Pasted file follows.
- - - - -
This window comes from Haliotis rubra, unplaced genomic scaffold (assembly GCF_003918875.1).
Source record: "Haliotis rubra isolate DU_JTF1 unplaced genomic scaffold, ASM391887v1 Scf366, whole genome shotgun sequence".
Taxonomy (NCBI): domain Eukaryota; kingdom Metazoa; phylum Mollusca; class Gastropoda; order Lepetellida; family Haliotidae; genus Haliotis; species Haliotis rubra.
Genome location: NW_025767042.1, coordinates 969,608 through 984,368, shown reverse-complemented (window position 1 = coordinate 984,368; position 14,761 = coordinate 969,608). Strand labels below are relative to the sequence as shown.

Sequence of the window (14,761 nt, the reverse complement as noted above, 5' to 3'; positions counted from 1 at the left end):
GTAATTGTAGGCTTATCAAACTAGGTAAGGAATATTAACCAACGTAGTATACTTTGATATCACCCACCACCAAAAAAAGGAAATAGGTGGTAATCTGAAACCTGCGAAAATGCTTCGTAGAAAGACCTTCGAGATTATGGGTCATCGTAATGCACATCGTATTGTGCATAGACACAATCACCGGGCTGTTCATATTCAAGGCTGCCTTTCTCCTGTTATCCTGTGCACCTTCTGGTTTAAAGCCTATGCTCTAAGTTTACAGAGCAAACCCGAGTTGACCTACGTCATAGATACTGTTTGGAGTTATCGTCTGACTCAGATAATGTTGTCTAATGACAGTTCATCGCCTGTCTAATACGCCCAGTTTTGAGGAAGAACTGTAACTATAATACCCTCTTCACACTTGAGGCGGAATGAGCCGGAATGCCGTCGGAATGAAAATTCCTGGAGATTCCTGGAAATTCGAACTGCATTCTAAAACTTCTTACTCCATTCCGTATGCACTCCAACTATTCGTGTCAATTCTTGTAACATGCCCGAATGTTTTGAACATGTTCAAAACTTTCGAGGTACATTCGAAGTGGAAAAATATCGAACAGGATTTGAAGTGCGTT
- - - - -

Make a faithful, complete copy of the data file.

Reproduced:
This window comes from Haliotis rubra, unplaced genomic scaffold (assembly GCF_003918875.1).
Source record: "Haliotis rubra isolate DU_JTF1 unplaced genomic scaffold, ASM391887v1 Scf366, whole genome shotgun sequence".
Taxonomy (NCBI): domain Eukaryota; kingdom Metazoa; phylum Mollusca; class Gastropoda; order Lepetellida; family Haliotidae; genus Haliotis; species Haliotis rubra.
Genome location: NW_025767042.1, coordinates 969,608 through 984,368, shown reverse-complemented (window position 1 = coordinate 984,368; position 14,761 = coordinate 969,608). Strand labels below are relative to the sequence as shown.

Sequence of the window (14,761 nt, the reverse complement as noted above, 5' to 3'; positions counted from 1 at the left end):
GTAATTGTAGGCTTATCAAACTAGGTAAGGAATATTAACCAACGTAGTATACTTTGATATCACCCACCACCAAAAAAAGGAAATAGGTGGTAATCTGAAACCTGCGAAAATGCTTCGTAGAAAGACCTTCGAGATTATGGGTCATCGTAATGCACATCGTATTGTGCATAGACACAATCACCGGGCTGTTCATATTCAAGGCTGCCTTTCTCCTGTTATCCTGTGCACCTTCTGGTTTAAAGCCTATGCTCTAAGTTTACAGAGCAAACCCGAGTTGACCTACGTCATAGATACTGTTTGGAGTTATCGTCTGACTCAGATAATGTTGTCTAATGACAGTTCATCGCCTGTCTAATACGCCCAGTTTTGAGGAAGAACTGTAACTATAATACCCTCTTCACACTTGAGGCGGAATGAGCCGGAATGCCGTCGGAATGAAAATTCCTGGAGATTCCTGGAAATTCGAACTGCATTCTAAAACTTCTTACTCCATTCCGTATGCACTCCAACTATTCGTGTCAATTCTTGTAACATGCCCGAATGTTTTGAACATGTTCAAAACTTTCGAGGTACATTCGAAGTGGAAAAATATCGAACAGGATTTGAAGTGCGTT